To assure that the caulking ring 20 is fitted into the annular engagement groove 14 with an intensity of locking force above a predetermined level, the caulking ring 20 is formed such that its lower surface is located below the lower side wall surface 14a of the annular engagement groove 14 by a distance H as shown in FIG. 2 prior to caulking into the groove 14. This distance H which represents an amount of overlapping between the caulking ring 20 and the annular engagement groove 14 varies within a certain range due to machining error and other factors.

When caulking operation is carried out at an insufficient caulking load with a large amount of overlapping H, there may be a case where the caulking ring 20 is subjected to plastic deformation while a part thereof is cut off by the corner edge of the lower side wall surface 14a of the annular engagement groove 14 because the surface 14a extends at right angles to the axis of the plunger 2. In this case, the caulking ring 20 tends to come in line contact or point contact with the lower side wall surface 14a of the annular engagement groove 14. This leads to an occurance of stress concentration on the contact area during operation.

On the other hand, when caulking operation is carried out at an insufficient caulking load with a small amount of overlapping H (with -H in an extreme case), a clearance may appear after mounting between the lower surface of the caulking ring 20 and the lower side wall surface 14a of the annular engagement groove 14 due to the rectangular cross-sectional configuration of the groove 14, which will cause the valve cage 12 to move up and down undesirably.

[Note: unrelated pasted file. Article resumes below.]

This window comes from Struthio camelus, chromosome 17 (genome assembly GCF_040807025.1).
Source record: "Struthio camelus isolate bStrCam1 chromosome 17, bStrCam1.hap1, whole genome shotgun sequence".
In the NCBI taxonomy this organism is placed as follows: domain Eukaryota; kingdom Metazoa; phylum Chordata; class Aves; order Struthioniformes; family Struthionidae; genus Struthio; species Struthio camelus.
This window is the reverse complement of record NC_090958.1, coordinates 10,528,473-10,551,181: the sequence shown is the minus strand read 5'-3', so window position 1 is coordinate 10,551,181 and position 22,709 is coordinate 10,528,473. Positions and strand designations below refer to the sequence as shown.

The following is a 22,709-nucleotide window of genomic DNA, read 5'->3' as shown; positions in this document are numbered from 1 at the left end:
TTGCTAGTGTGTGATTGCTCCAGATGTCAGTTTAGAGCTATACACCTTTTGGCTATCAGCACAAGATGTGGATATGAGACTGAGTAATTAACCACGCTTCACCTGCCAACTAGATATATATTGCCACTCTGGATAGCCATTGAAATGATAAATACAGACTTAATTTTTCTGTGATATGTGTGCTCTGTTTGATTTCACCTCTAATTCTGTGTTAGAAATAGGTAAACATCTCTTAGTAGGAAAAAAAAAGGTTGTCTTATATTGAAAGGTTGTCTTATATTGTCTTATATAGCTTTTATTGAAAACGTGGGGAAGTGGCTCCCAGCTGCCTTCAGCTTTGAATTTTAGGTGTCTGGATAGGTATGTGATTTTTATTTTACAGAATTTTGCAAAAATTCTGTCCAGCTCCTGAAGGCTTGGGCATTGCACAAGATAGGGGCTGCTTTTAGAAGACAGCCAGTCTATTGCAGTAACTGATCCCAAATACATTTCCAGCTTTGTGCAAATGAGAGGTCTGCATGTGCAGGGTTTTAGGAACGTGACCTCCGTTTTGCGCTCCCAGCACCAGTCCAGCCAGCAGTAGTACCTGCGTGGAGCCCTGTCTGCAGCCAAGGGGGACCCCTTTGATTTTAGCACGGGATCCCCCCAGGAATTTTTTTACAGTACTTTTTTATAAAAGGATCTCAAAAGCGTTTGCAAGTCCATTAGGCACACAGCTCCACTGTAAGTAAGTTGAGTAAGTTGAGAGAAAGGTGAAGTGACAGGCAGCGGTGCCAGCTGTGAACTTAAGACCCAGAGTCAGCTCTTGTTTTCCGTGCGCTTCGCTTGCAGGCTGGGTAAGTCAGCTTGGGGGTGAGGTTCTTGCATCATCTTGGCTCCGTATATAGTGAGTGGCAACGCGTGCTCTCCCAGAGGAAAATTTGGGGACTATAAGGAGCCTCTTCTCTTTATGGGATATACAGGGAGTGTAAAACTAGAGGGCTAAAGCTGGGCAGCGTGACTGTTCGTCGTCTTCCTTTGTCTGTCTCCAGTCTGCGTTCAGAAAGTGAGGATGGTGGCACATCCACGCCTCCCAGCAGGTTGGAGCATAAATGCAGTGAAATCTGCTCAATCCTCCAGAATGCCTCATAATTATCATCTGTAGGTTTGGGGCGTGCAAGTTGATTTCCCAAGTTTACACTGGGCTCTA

It should be noted that in either of both the above-mentioned cases the caulking ring 20 can be tightly fitted into the annular engagement groove 14 if caulking operation is carried out at a sufficiently high magnitude of caulking load. However, in that case, careful attention should be paid so that the flange portion 12b is held at a position between the bottom portion 5 of the plunger 2 and the caulking ring 20 during caulking operation and moreover, care should be taken so as not to damage or injure the valve cage 12 and the plunger 2 particularly in case of a small type hydraulic lash adjustor in which the cylindrical portion 11 of the plunger 2 has a very thin thickness at the position where the annular engagement groove 14 is formed.

SUMMARY OF THE INVENTION

The present invention has been made with the foregoing background in mind and its object resides in providing an improved hydraulic lash adjustor wherein a caulking ring can be smoothly fitted into the annular engagement groove by carrying out caulking operation at a predetermined magnitude of caulking load without any fear of causing a clearance therebetween irrespective of how large an amount of overlapping prior to caulking operation is, thus realizing an improved durability and deleting the possibilities of unnecessary displacement of the valve cage.